Pay for Play
As Moby scores, Elektra execs scramble
Editor's note: Moby was signed to Elektra from 1993-98, but left the label just before releasing his commercial breakthrough, Play, on V2 Records. For Elektra's release of Mobysongs, a collection of Moby material taken from his years at the label, our writer conjured this conversation between Elektra execs from the boardroom in his mind.
"... Look, it's not my fault we dumped him, but what the hell did you expect us to do? This isn't a boutique label anymore, kid, it's a business, and Animal Rights sold, what, 23,000 copies? That album would've lost money for fucking Kindercore! I mean, let's face it, for a while there you couldn't get a quarter for it from even the shittiest second-hand shop." "Yeah, but it was obviously just a phase he was going through. We could have stuck with him, if only for the prestige. He did get good reviews, you know. ... "
"That album did not get good reviews."
"Well, it should have. It was better than anybody gave it credit for."
"Look, kid, I've got news for you — good reviews don't mean shit in this business, all right? They didn't even mean anything when Play came out — it took six solid months of beating those songs into people's heads in every damned commercial and movie trailer and MTV spring-break special for sales to pick up, and the main reason V2 did that was because they didn't have anything else they could sell. That record happened because it was shoved down people's throats so long they finally relented and swallowed it."
"No, that record happened because it's a great fucking album and V2 worked it the way we should have had the chance to. Now you can't get away from him. Every morning I walk to this office and he's staring down at me from that gigantic billboard. And here we are, playing catch-up with this lousy compilation."
"It is not a lousy compilation."
"It's a piece of shit! It's a shamelessly patched-together money-grab! It's not bad enough that he's bigger than God right now and we look like fools. We're sitting on most of his best work, and this is the best we can do?"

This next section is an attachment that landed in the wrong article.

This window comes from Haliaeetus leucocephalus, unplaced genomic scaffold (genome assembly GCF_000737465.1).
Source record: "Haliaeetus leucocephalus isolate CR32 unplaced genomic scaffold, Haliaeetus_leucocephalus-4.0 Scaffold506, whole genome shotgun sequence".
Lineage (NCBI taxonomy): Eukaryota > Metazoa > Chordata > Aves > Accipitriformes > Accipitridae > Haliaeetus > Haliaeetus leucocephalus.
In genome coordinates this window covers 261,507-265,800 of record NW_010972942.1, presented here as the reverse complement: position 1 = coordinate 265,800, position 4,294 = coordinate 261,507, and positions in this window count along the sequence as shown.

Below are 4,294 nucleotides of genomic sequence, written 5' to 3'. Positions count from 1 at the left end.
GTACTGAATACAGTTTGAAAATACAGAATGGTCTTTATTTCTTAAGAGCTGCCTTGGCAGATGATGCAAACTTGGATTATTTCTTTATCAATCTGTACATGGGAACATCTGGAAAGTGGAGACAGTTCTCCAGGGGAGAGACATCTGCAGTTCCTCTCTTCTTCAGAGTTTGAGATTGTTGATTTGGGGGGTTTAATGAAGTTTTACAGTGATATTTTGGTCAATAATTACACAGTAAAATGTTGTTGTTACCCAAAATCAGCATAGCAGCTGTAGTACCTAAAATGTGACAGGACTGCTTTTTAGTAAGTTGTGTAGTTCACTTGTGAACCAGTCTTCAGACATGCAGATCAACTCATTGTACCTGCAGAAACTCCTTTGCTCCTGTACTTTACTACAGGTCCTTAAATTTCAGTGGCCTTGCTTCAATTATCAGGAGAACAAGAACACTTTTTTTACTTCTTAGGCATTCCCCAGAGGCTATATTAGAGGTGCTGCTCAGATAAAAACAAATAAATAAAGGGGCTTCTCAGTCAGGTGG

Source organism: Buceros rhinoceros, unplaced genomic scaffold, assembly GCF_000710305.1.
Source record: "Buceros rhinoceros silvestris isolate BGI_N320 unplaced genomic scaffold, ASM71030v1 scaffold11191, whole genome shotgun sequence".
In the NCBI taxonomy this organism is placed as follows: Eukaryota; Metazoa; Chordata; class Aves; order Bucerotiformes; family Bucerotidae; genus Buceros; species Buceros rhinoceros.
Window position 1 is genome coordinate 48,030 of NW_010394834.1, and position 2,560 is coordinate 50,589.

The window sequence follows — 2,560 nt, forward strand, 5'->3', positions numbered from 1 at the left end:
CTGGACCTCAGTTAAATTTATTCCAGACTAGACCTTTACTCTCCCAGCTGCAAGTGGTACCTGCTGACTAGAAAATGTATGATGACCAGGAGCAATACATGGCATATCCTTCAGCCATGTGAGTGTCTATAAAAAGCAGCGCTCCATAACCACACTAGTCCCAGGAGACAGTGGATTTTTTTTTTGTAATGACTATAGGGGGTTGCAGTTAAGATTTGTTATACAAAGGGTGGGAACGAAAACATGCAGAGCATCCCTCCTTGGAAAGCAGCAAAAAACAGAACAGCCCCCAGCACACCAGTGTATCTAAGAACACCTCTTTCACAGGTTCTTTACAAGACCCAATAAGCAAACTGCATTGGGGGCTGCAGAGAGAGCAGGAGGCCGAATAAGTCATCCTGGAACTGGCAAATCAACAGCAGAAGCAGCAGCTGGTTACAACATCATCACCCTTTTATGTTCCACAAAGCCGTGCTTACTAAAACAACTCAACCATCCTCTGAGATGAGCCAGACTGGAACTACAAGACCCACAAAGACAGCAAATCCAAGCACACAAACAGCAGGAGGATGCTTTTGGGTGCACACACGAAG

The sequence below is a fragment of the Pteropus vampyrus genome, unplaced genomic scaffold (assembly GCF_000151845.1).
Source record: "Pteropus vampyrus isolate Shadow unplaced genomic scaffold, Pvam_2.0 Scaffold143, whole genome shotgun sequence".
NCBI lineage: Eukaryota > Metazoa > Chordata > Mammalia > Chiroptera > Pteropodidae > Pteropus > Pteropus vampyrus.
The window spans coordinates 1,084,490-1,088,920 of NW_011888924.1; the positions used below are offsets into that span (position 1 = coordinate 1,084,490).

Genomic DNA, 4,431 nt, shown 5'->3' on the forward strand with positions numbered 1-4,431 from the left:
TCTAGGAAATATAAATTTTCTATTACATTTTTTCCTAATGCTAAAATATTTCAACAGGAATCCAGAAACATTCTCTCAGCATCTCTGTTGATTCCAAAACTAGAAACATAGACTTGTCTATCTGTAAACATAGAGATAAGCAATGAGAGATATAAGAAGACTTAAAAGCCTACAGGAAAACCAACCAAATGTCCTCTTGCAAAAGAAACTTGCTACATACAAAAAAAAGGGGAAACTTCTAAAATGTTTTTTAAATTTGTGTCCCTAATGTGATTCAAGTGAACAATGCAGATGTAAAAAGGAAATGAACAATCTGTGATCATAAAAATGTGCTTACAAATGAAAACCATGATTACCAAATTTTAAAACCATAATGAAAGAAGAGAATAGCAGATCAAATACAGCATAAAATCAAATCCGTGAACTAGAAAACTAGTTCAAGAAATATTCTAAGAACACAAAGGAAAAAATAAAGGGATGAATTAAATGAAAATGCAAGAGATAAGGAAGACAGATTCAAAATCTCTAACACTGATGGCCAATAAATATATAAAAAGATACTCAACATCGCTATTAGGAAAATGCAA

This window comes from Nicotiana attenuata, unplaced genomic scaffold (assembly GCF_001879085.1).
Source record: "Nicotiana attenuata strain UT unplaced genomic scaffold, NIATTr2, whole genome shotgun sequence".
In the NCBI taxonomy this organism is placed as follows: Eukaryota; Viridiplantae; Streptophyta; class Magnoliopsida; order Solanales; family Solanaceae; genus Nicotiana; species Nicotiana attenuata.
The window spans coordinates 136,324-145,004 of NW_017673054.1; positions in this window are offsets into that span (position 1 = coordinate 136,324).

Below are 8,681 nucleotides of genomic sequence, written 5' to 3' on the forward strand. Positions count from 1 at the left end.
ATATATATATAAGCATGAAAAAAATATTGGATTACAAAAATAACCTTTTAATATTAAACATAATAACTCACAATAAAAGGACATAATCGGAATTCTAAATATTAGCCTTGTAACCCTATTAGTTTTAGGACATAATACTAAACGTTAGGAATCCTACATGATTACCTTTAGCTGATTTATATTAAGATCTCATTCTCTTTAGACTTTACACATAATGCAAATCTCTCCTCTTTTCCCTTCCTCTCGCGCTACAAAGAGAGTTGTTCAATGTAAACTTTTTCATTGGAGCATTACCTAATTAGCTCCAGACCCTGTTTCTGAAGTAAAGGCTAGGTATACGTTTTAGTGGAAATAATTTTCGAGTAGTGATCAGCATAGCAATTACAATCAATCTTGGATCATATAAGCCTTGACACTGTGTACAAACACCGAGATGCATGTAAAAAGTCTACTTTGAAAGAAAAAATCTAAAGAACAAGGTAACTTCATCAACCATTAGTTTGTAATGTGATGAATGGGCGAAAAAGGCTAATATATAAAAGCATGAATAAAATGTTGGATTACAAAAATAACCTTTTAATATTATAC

"What's wrong with it?"
"He was the best fucking singles artist of the '90s and we didn't even include most of his singles! This thing only has four dance songs — for Christ's sake, didn't we sign him because he made dance music? And no rock songs at all? We didn't even bother trying to give the guy a halfway representative overview — just scrounged up whatever sounded most like the V2 album. I can just hear the meeting: 'Play's flying out of stores! Quick — give 'em more of the same!' Mark in accounting probably said something like, 'Dammit, the public wants to hear the guy brood! Give 'em brooding!'"
"That's actually exactly what he said."
"It figures. So what the fuck are we gonna call it, Playtime?"
"No, no, no. Although, thinking about it, that's not a bad idea. ... "
"Don't you fucking dare!"
"Well, it was just a thought. Anyway, what do you think of this: Moby to the Max? Catchy, no?"
[long pause] "I think we ought to be ashamed of ourselves for doing it in the first place. Whoever thought of that title, though, should be hanged."
"Yeah, I guess you're right. It's already in the trade ads, though. Hell, let's just call it Mobysongs and hope nobody says anything about it."